Broussard Legacy

Joseph Broussard"dit Beausoleil

Legend and Hero in the Broussard Family

Joseph Broussard dit Beausoleil

The Brave Leader of Acadian Resistance
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Who was Joseph?

Joseph Broussard, also known as Beausoleil, is a revered figure among the Acadians in Louisiana and a legendary leader of their resistance during the deportation of the Acadians in the 18th century. His bravery and enterprising spirit have made him a symbol of courage and resilience. Born in Port Royal, Nova Scotia in 1702, Broussard played a significant role in the history of Acadia, later known as Nova Scotia and New Brunswick. This blog dives into the life and legacy of Joseph Broussard, highlighting his role in the resistance, his marriage and family, his battles against the British, and his journey to Louisiana.

Early Life and Marriage

In September 1725, Joseph Broussard married Agnès, the daughter of Michel Thibodeau and Catherine Richard, in Annapolis Royal. Together, they had eleven children, forming a large and close-knit family.

King George's War and Father Le Loutre's War

During King George's War, Broussard joined the resistance movement led by French priest Jean-Louis Le Loutre. He actively participated in raids and fights against the British, demonstrating his bravery and leadership skills. One notable incident was the capture of a British officer during the siege of Fort Beauséjour in June 1755. A French officer praised Broussard as one of the bravest and most enterprising Acadians. Despite the eventual surrender of the fort, Broussard continued to fight against the British alongside his sons and other Acadians who sought refuge along the Petitcodiac River.

The Deportation and Harassment of the British Forces

When the Acadians were forced to deport in September 1755, Broussard and his family took to the woods to evade capture. Under the orders of Governor Pierre de Rigaud de Vaudreuil, Broussard outfitted a small privateer and successfully captured prizes in the Bay of Fundy. With the assistance of his four sons and the Acadians who had sought refuge along the Petitcodiac River, he continued to harass the British forces. However, during an encounter with British troops led by George Scott in November 1758, Broussard was wounded in the foot and temporarily sought shelter on the other side of the Miramichi River.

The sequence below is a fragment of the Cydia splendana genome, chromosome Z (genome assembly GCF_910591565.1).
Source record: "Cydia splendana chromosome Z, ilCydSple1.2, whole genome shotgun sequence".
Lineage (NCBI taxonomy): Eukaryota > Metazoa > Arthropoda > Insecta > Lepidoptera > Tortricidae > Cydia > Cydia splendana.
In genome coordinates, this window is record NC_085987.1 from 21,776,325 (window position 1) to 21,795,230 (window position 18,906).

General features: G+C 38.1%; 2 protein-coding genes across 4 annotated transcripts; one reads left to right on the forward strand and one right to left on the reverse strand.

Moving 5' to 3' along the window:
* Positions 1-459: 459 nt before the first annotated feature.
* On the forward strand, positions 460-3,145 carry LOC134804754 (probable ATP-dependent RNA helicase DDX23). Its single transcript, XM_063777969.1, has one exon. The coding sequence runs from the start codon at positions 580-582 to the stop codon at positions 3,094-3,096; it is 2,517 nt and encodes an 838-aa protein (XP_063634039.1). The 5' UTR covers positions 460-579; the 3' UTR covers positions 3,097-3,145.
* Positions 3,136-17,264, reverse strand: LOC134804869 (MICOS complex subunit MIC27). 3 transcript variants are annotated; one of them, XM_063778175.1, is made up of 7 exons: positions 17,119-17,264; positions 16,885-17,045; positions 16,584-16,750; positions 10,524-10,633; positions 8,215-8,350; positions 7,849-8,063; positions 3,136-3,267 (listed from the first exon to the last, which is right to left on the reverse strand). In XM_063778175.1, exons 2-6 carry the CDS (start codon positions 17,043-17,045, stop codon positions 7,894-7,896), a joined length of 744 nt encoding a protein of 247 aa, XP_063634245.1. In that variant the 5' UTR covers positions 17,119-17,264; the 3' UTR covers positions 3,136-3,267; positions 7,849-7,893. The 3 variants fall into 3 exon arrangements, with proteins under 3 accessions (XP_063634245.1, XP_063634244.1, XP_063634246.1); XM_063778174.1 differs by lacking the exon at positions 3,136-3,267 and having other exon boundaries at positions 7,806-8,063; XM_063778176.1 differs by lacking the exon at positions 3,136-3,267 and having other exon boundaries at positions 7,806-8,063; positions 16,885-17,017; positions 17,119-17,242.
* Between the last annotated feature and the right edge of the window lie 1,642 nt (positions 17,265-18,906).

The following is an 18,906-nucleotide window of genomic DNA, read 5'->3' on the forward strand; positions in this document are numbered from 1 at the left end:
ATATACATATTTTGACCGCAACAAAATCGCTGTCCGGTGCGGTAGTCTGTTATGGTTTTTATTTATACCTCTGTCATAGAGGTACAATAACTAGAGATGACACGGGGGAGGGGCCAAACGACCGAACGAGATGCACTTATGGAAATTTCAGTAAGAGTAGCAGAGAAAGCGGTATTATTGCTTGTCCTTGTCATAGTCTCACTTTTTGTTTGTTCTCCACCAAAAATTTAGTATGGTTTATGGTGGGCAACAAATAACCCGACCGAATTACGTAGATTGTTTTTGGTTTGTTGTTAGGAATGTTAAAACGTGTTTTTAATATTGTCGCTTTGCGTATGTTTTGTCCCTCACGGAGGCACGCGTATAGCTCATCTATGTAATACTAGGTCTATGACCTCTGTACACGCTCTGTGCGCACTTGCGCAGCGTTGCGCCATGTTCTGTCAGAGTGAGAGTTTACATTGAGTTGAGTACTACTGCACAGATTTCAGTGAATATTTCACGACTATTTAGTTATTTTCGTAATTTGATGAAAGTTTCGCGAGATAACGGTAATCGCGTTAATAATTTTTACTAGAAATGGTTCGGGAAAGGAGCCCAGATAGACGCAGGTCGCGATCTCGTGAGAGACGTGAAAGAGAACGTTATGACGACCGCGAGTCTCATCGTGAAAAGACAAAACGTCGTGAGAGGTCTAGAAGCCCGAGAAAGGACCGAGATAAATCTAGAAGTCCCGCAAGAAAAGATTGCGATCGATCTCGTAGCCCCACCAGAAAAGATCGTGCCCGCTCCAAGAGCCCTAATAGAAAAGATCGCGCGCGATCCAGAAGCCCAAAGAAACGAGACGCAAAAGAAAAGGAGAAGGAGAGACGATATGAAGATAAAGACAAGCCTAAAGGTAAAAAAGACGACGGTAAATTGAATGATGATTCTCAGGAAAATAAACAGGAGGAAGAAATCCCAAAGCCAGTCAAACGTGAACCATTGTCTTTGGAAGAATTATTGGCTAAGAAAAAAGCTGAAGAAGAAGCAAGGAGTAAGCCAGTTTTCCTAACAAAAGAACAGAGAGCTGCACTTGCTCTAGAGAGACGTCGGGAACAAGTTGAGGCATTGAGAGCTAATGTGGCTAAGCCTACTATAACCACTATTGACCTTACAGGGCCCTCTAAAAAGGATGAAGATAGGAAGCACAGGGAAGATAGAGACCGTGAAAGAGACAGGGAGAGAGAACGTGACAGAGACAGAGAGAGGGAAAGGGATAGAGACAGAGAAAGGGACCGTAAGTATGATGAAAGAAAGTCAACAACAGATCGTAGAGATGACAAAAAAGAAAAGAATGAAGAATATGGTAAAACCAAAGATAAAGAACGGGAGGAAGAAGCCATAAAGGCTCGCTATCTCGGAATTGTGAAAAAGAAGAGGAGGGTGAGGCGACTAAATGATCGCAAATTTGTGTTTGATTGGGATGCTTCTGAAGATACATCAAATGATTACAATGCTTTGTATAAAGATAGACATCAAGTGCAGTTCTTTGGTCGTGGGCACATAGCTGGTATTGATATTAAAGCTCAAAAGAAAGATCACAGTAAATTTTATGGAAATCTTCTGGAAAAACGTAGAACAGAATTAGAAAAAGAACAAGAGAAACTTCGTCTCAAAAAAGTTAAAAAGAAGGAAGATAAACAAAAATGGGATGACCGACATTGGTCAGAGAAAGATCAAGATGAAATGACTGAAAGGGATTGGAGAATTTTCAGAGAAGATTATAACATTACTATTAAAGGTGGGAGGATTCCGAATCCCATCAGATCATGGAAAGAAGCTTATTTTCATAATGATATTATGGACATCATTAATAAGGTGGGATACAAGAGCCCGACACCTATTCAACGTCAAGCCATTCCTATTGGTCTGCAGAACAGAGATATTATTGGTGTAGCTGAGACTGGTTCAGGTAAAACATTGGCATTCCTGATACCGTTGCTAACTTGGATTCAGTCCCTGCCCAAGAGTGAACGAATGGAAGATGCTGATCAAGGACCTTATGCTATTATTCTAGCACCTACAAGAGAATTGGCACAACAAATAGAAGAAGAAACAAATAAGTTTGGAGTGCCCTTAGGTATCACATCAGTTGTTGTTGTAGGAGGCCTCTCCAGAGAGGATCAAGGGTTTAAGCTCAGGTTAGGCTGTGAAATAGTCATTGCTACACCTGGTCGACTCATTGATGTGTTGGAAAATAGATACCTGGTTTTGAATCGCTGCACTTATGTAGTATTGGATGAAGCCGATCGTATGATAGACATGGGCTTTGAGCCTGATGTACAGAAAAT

Imprisonment and the Journey to Louisiana

In October 1762, Joseph Broussard and his family were among the prisoners held at Fort Edward. They were subsequently sent to Halifax, where they remained confined until the signing of the Treaty of Paris in 1763. In the following year, Joseph was arrested in Pisiquid and found to be in possession of a letter urging the Acadians to leave for France. After appearing before the governor's council in Halifax, he was finally released and chartered a schooner to sail to Saint-Domingue (now Haiti) with other Acadians. Unfortunately, many succumbed to the harsh climate, but Joseph is believed to have led the survivors to Louisiana in early 1765.

Arrival in Louisiana and Leadership Role

Joseph Broussard arrived in Louisiana on February 27, 1765, aboard the Santo Domingo, becoming one of the first 200 Acadians to settle in the region. On April 8, 1765, Charles-Philippe Aubry, the commandant of Louisiana, appointed Broussard as captain of the militia and commander of the Acadians in the Attackapas region. This encompassed the parishes of Saint-Landry, Saint-Martin, and Lafayette. However, Broussard's time in Louisiana was short-lived, as he passed away a few months later. On October 20, 1765, he was buried near the present-day town of Broussard, south of Lafayette. The exact location of his grave remains unknown.

Legacy and Descendants

The legacy of Joseph Broussard lives on through his descendants, many of whom still reside in southern Louisiana and Nova Scotia. His bravery and leadership during the resistance have made him a revered figure among the Acadian community, symbolizing their enduring spirit and determination.